BioMed Research International / 2018 / Article / Tab 1

Review Article

The Effectiveness of Physical Exercise on Bone Density in Osteoporotic Patients

Table 1

Systematic reviews and meta-analyses on Exercise and Osteoporosis.

Authors/Title/SourceMain conclusions

Gómez-Cabello A, Ara I, González-Agüero A, Casajús JA, Vicente-Rodríguez G. Effects of training on bone mass in older adults: a systematic review. Sports Med. 2012;1;42(4):301-25.[1]Walking provides a modest increase in the loads on the skeleton above gravity and, therefore, this type of exercise has proved to be less effective in osteoporosis prevention. Strength exercise seems to be a powerful stimulus to improve and maintain bone mass during the ageing process. Multi-component exercise programmes of strength, aerobic, high impact and/or weight-bearing training, as well as whole-body vibration (WBV) alone or in combination with exercise, may help to increase or at least prevent decline in bone mass with ageing, especially in postmenopausal women.

Nikander R, Sievänen H, Heinonen A, Daly RM, Uusi-Rasi K, Kannus P. Targeted exercise against osteoporosis: A systematic review and meta-analysis for optimising bone strength throughout life. BMC Med. 2010 Jul 21;8:47. [6]Epidemiological evidence suggests that moderate to vigorous physical activity performed three to four times per week is associated with considerably lower incidence of fragility fractures in both women and men. The findings from these studies also suggest that exercise regimens that include moderate- to high-magnitude impacts from varying loading directions may represent the optimal mode to enhance bone structure and strength.

Zehnacker CH, Bemis-Dougherty A. Effect of weighted exercises on bone mineral density in post-menopausal women. A systematic review. J Geriatr Phys Ther. 2007;30(2):79-88. [11]Weighted exercises can help in maintaining BMD in postmenopausal women and increasing BMD of the spine and hip in women with osteopenia and osteoporosis. The exercise program must be incorporated into a lifestyle change and be lifelong due to the chronic nature of bone loss in older women.

McMahon M. What impact does aquatic therapy have on bone density in postmenopausal women? If it has a positive or maintenance effect, what are the programme parameters that facilitate these outcomes? Aqualines 2017;29(1):8-21.[14]The majority of the studies reviewed support a trend showing that exercising in water can be useful in at least maintaining, or improving, various measures of bone mineral density (BMD).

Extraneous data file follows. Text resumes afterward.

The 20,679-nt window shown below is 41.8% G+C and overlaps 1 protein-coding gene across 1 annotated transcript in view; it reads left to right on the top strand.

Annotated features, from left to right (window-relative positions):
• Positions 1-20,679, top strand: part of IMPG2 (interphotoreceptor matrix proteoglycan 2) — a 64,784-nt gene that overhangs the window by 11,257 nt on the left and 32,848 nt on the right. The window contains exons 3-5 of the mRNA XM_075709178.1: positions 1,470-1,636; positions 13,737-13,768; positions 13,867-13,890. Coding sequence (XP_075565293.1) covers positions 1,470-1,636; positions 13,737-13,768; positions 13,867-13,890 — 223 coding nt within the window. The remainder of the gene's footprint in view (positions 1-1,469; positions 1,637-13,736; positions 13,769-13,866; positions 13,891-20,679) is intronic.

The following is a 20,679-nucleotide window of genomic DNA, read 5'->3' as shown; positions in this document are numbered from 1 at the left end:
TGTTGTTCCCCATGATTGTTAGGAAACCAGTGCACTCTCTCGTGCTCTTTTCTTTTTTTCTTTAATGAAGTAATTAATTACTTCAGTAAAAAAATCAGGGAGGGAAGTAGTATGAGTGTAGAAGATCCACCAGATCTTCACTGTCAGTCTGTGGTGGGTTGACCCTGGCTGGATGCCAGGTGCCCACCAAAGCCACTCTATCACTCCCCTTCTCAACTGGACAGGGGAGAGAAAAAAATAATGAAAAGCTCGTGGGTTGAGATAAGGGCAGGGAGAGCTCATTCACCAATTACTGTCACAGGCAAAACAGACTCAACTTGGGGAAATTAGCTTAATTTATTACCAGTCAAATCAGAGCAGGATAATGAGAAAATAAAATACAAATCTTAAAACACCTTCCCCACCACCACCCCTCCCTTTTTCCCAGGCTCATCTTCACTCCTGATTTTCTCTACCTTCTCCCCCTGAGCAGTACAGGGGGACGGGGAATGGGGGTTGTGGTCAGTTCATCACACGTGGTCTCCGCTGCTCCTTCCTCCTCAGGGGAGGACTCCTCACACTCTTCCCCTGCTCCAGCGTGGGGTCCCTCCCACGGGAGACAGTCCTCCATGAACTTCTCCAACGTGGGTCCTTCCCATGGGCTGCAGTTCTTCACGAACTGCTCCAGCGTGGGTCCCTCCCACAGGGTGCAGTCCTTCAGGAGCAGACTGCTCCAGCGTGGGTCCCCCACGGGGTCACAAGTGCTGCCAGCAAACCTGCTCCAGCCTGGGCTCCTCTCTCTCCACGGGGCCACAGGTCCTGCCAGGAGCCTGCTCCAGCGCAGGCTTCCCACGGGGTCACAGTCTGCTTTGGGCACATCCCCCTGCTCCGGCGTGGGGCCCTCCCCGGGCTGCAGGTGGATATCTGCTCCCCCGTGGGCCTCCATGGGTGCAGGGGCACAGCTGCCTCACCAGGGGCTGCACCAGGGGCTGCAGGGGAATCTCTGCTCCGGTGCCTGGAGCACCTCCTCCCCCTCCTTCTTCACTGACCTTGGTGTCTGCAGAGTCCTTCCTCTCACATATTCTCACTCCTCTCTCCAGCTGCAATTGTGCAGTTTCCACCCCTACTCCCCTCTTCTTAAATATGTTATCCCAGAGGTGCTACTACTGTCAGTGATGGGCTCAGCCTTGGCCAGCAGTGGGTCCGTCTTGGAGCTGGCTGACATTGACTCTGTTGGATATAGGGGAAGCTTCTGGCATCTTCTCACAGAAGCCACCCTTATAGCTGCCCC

Howe T, Shea B, Dawson LJ, Downie F, Murray A, Ross C, Harbour RT, Caldwell LM, Creed G. Exercise for preventing and treating osteoporosis in postmenopausal women. Cochrane Database Syst Rev. 2011 Jul 6;(7):CD000333. [15]The most effective type of exercise intervention on bone mineral density (BMD) for the neck of femur appears to be non-weight bearing high force exercise such as progressive resistance strength training for the lower limbs. The most effective intervention for BMD at the spine was combination exercise programmes compared with control groups. Our results suggest a relatively small statistically significant, but possibly important, effect of exercise on bone density compared with control groups.

Polidoulis I, Beyene J, Cheung AM. The effect of exercise on pQCT parameters of bone structure and strength in postmenopausal women -- a systematic review and meta-analysis of randomized controlled trials. Osteoporos Int. 2012;23(1):39-51. [16]We conclude that exercise in postmenopausal women may decrease bone loss by maintaining cortical and trabecular volumetric BMD.

Martyn-St James M1, Carroll S. Meta-analysis of walking for preservation of bone mineral density in postmenopausal women. Plos one. 2008;43(3):521-31. [17]We conclude that regular walking has no significant effect on preservation of BMD at the spine in postmenopausal women, whilst significant positive effects at femoral neck are evident. However, diverse methodological and reporting discrepancies are apparent in the published trials on which these conclusions are based. Other forms of exercise that provide greater targeted skeletal loading may be required to preserve bone mineral density in this population.

Ma D, Wu L, He Z. Effects of walking on the preservation of bone mineral density in perimenopausal and postmenopausal women: a systematic review and meta-analysis. Menopause. 2013;20(11):1216-26. [18]Walking as a singular exercise therapy has no significant effects on BMD at the lumbar spine, at the radius, or for the whole body in perimenopausal and postmenopausal women, although significant and positive effects on femoral neck BMD in this population are evident with interventions more than 6 months in duration.